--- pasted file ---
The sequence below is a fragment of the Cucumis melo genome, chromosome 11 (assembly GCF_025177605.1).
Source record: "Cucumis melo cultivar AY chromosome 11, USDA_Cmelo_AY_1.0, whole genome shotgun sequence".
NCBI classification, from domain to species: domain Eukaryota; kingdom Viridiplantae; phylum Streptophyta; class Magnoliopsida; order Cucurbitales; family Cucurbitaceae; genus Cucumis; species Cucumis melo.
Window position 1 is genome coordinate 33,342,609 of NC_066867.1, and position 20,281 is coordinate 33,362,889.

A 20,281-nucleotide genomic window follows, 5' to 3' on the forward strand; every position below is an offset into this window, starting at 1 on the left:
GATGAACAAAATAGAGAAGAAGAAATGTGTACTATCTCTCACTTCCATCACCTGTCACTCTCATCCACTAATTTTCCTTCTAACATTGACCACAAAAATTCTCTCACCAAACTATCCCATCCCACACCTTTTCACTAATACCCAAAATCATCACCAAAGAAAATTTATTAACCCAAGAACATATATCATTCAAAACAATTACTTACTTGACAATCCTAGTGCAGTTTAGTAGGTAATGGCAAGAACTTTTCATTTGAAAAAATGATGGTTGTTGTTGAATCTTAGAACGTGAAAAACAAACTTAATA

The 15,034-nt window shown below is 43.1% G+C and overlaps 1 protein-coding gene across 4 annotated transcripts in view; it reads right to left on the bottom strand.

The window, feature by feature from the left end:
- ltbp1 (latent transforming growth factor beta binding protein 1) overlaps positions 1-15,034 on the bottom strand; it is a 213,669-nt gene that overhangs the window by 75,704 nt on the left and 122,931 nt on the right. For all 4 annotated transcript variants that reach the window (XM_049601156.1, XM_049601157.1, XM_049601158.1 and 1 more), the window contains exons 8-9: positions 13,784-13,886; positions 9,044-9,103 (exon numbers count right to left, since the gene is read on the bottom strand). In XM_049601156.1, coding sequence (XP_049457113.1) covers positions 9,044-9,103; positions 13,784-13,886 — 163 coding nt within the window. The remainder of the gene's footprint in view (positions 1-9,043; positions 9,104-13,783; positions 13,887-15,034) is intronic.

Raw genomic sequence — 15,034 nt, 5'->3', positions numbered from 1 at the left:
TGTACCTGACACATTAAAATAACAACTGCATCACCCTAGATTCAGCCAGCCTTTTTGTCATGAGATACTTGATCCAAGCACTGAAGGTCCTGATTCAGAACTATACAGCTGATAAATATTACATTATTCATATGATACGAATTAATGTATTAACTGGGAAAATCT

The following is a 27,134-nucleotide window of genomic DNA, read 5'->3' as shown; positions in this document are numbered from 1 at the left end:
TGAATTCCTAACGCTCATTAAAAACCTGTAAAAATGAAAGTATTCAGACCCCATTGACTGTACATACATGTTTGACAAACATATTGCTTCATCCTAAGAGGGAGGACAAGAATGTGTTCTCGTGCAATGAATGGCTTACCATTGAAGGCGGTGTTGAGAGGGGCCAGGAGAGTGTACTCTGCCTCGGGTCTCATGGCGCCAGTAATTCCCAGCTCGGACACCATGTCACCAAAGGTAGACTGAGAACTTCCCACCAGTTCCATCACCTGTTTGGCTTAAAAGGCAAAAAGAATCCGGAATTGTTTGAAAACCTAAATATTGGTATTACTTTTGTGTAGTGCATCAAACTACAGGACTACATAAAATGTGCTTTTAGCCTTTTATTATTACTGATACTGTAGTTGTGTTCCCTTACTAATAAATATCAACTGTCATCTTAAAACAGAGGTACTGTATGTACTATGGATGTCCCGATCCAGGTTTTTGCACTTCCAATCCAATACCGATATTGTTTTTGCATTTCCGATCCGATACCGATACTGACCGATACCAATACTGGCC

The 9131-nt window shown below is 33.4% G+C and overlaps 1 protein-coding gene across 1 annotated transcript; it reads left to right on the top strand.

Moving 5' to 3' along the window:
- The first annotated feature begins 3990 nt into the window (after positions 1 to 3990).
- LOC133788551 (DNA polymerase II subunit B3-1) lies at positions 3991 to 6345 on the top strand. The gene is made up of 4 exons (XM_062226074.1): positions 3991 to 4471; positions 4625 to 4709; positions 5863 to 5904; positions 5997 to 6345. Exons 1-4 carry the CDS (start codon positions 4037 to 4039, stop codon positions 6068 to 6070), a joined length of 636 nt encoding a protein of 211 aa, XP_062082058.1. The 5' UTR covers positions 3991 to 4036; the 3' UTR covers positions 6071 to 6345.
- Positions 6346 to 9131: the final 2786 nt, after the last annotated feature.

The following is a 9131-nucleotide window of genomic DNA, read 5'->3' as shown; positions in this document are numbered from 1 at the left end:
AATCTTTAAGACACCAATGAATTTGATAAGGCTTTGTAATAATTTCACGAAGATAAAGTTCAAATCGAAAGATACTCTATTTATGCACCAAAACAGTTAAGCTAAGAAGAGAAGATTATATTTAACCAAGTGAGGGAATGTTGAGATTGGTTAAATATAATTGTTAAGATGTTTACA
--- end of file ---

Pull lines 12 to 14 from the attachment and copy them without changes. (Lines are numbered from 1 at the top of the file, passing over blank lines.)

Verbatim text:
The following is a 27,134-nucleotide window of genomic DNA, read 5'->3' as shown; positions in this document are numbered from 1 at the left end:
TGAATTCCTAACGCTCATTAAAAACCTGTAAAAATGAAAGTATTCAGACCCCATTGACTGTACATACATGTTTGACAAACATATTGCTTCATCCTAAGAGGGAGGACAAGAATGTGTTCTCGTGCAATGAATGGCTTACCATTGAAGGCGGTGTTGAGAGGGGCCAGGAGAGTGTACTCTGCCTCGGGTCTCATGGCGCCAGTAATTCCCAGCTCGGACACCATGTCACCAAAGGTAGACTGAGAACTTCCCACCAGTTCCATCACCTGTTTGGCTTAAAAGGCAAAAAGAATCCGGAATTGTTTGAAAACCTAAATATTGGTATTACTTTTGTGTAGTGCATCAAACTACAGGACTACATAAAATGTGCTTTTAGCCTTTTATTATTACTGATACTGTAGTTGTGTTCCCTTACTAATAAATATCAACTGTCATCTTAAAACAGAGGTACTGTATGTACTATGGATGTCCCGATCCAGGTTTTTGCACTTCCAATCCAATACCGATATTGTTTTTGCATTTCCGATCCGATACCGATACTGACCGATACCAATACTGGCC

The 9131-nt window shown below is 33.4% G+C and overlaps 1 protein-coding gene across 1 annotated transcript; it reads left to right on the top strand.